Berlin – Germany on Tuesday agreed to take in more than 1,500 refugees living in Greece, in a challenge to other wealthy European countries that have been reluctant to help Greece, after thousands of people became homeless Thousands became homeless, destroying Europe’s largest refugee camp.
The decision was intensely debated within Chancellor Angela Merkel’s government, with some officials arguing that Berlin should wait to take action until a united EU response to the crisis in Greece. He feared that the unilateral move by Germany, showing solidarity with Greece, could create a politically unpopular notion that the country reopened its borders, as it did in 2015, when it had renamed the Middle East, Africa and Africa Had accepted more than one million people. Asia.
The government of Germany has allowed 1,553 people out of 408 families who have already been recognized as refugees by Greece to settle in Germany, Stephen Seibert, Ms. Merkel’s spokesman, said on Tuesday. Germany had already agreed to take in about 200 other refugees who have been held in Greece – about 200 unaccompanied minors, and 243 children requiring medical treatment, along with their families.
Following the agreement on the move by the chancellor and his ministers, Mr. Seibrate said in a statement, “In total, Germany will take about 2,750 people from the Greek islands.”
Ms. Merkel’s willingness to take political risks speaks to her confidence as she will hold a repeat position, her final year in office, and at a time when her popularity has grown to such an extent that From what is being seen as their effective operation, the coronavirus epidemic.
This move by Germany could increase the pressure on other wealthy members of the European Union to act, and it appears to be an implicit reprimand on their failure to reduce stigma on Greece.
Migrants packed into crowded camps on the Greek islands come from dozens of countries, but the largest number are from Afghanistan.
According to the government member, Prime Minister Kiriakos Mitsotakis, who has dramatically tightened Greek policy towards unspecified migrants, but warned that it would “somehow reward those attempting to enter the country illegally.” Not to be seen as, “according to a member of the government on condition of anonymity because this statement was not officially released by the Prime Minister’s Office.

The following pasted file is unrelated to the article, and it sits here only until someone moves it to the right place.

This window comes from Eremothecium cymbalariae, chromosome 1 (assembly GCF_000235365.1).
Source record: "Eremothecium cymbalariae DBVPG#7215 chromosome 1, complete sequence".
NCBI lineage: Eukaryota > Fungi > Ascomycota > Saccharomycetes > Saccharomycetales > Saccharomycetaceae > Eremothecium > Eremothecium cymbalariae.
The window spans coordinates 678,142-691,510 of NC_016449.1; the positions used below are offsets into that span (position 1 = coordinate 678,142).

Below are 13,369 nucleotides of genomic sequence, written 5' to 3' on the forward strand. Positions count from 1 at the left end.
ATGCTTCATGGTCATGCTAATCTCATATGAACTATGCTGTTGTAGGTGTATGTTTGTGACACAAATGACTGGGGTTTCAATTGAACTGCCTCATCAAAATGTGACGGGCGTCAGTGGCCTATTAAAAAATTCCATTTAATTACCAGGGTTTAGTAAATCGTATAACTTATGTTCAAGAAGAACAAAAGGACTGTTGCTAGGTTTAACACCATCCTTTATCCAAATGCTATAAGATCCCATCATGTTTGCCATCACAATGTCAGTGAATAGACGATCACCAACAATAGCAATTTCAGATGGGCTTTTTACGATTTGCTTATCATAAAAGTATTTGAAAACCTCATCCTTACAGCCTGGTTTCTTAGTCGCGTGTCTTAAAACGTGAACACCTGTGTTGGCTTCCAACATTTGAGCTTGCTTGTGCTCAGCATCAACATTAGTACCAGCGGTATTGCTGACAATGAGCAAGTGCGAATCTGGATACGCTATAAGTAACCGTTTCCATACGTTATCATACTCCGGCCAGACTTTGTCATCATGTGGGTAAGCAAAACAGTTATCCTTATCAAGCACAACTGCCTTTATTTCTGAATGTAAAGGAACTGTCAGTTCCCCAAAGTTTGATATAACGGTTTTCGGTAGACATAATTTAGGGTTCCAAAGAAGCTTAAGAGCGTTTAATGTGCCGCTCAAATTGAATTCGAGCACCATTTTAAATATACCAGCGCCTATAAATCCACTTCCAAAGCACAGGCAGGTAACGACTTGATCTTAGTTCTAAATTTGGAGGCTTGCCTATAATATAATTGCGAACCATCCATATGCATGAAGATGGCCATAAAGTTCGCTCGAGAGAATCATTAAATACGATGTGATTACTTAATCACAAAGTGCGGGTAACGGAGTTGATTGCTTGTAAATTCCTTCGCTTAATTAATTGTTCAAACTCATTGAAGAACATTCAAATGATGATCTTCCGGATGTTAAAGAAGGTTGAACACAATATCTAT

“Rather,” the statement said, “it brings back the European debate on the issue of resettlement of refugees and the European Commission’s proposals for a general agreement for migration and asylum to provide relief for countries of first entry.” Is. Presented next week. “
Mr. Seibert said the German government was “committed to a more far-reaching European solution with other welcoming member states.” Should an agreement be reached, he said, Germany would “participate to a reasonable extent according to the size of our country.”
Under an EU agreement, Greece keeps migrants in refugee camps until their applications for asylum are processed – it can take more than a year – rather than having them pass through wealthy northern countries For those who hope to reach most of them.
Last week, Blaze destroyed the largest of those camps, Moria, on the island of Lesbos, leaving about 12,000 people, including 4,000 children, stranded without shelter or sanitation.
Germany was one of 10 EU countries that agreed to take unaccounted minors from the camp immediately after the fire, but the center-left Social Democrats, who share power with opposition Greens and conservatives of Ms. Merkel with the Left We do. Slammed the government for failing to lead.
Horst Seehofer, the German interior minister who forced the Chancellor to set a limit on the number of migrants in 2017, was allowed to enter the country at a time when the anti-German, far-right alternative Germany’s popularity Was enjoying a hike. Said that Berlin was still seeking support from within Europe.
“At this hour, there is not a single other EU country joining Germany”, Mr Seehofer told the newspaper Pseudetsche Zeitung on Tuesday. Describing the situation in Greece as volatile, he said, “We cannot wait forever.”
President of the European Council Charles Mitchell visited Lesbos on Tuesday, expressing his solidarity with the migrants as well as the local Greeks and humanitarian activists who are supporting him. He called upon all the block members to be more committed to help solve the problem.
“All European countries should garner their support for countries like Greece which are in the frontline of the migration crisis,” Mr Mitchell said. “There is no miracle when it comes to migration. We need coherent measures based on the values that bring us together. “
Niki Kitsantonis contributed reporting from Athens.